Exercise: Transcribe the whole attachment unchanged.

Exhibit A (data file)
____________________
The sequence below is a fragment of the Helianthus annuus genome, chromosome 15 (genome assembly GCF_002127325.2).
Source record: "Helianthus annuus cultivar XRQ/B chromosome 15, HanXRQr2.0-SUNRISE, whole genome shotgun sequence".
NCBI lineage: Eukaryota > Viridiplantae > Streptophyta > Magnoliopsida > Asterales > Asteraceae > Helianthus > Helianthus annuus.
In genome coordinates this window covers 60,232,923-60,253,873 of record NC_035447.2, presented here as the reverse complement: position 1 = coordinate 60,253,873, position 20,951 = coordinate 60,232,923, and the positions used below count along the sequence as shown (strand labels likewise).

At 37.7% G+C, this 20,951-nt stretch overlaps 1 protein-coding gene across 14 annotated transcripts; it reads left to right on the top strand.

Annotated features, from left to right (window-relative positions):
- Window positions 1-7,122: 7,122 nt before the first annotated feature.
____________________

The sequence below is a fragment of the Helianthus annuus genome, chromosome 15 (genome assembly GCF_002127325.2).
Source record: "Helianthus annuus cultivar XRQ/B chromosome 15, HanXRQr2.0-SUNRISE, whole genome shotgun sequence".
NCBI lineage: Eukaryota > Viridiplantae > Streptophyta > Magnoliopsida > Asterales > Asteraceae > Helianthus > Helianthus annuus.
In genome coordinates this window covers 60,232,923-60,253,873 of record NC_035447.2, presented here as the reverse complement: position 1 = coordinate 60,253,873, position 20,951 = coordinate 60,232,923, and the positions used below count along the sequence as shown (strand labels likewise).

At 37.7% G+C, this 20,951-nt stretch overlaps 1 protein-coding gene across 14 annotated transcripts; it reads left to right on the top strand.

Annotated features, from left to right (window-relative positions):
- Window positions 1-7,122: 7,122 nt before the first annotated feature.